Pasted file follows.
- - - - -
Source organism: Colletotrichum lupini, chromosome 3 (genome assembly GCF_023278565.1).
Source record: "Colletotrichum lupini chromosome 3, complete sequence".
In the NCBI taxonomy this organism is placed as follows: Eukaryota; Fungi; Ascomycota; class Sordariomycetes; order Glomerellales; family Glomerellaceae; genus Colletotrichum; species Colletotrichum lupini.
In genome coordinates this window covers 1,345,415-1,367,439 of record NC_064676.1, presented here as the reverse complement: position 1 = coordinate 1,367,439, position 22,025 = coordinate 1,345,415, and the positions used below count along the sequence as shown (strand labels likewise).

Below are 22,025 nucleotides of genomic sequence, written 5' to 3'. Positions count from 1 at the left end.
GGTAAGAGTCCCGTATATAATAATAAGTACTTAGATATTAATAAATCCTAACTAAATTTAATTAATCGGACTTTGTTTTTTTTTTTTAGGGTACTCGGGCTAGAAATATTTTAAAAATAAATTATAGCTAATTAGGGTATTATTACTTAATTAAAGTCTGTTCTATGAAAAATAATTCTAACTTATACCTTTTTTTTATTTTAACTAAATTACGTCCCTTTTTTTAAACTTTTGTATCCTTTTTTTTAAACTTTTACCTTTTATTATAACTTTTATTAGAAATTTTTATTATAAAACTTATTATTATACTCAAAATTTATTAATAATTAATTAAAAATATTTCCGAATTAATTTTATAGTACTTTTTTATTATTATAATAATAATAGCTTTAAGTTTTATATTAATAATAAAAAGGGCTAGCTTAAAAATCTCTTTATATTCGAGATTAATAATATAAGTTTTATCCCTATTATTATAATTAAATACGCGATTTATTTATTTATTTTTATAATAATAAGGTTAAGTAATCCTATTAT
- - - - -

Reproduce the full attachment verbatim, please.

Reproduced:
Source organism: Colletotrichum lupini, chromosome 3 (genome assembly GCF_023278565.1).
Source record: "Colletotrichum lupini chromosome 3, complete sequence".
In the NCBI taxonomy this organism is placed as follows: Eukaryota; Fungi; Ascomycota; class Sordariomycetes; order Glomerellales; family Glomerellaceae; genus Colletotrichum; species Colletotrichum lupini.
In genome coordinates this window covers 1,345,415-1,367,439 of record NC_064676.1, presented here as the reverse complement: position 1 = coordinate 1,367,439, position 22,025 = coordinate 1,345,415, and the positions used below count along the sequence as shown (strand labels likewise).

Below are 22,025 nucleotides of genomic sequence, written 5' to 3'. Positions count from 1 at the left end.
GGTAAGAGTCCCGTATATAATAATAAGTACTTAGATATTAATAAATCCTAACTAAATTTAATTAATCGGACTTTGTTTTTTTTTTTTAGGGTACTCGGGCTAGAAATATTTTAAAAATAAATTATAGCTAATTAGGGTATTATTACTTAATTAAAGTCTGTTCTATGAAAAATAATTCTAACTTATACCTTTTTTTTATTTTAACTAAATTACGTCCCTTTTTTTAAACTTTTGTATCCTTTTTTTTAAACTTTTACCTTTTATTATAACTTTTATTAGAAATTTTTATTATAAAACTTATTATTATACTCAAAATTTATTAATAATTAATTAAAAATATTTCCGAATTAATTTTATAGTACTTTTTTATTATTATAATAATAATAGCTTTAAGTTTTATATTAATAATAAAAAGGGCTAGCTTAAAAATCTCTTTATATTCGAGATTAATAATATAAGTTTTATCCCTATTATTATAATTAAATACGCGATTTATTTATTTATTTTTATAATAATAAGGTTAAGTAATCCTATTAT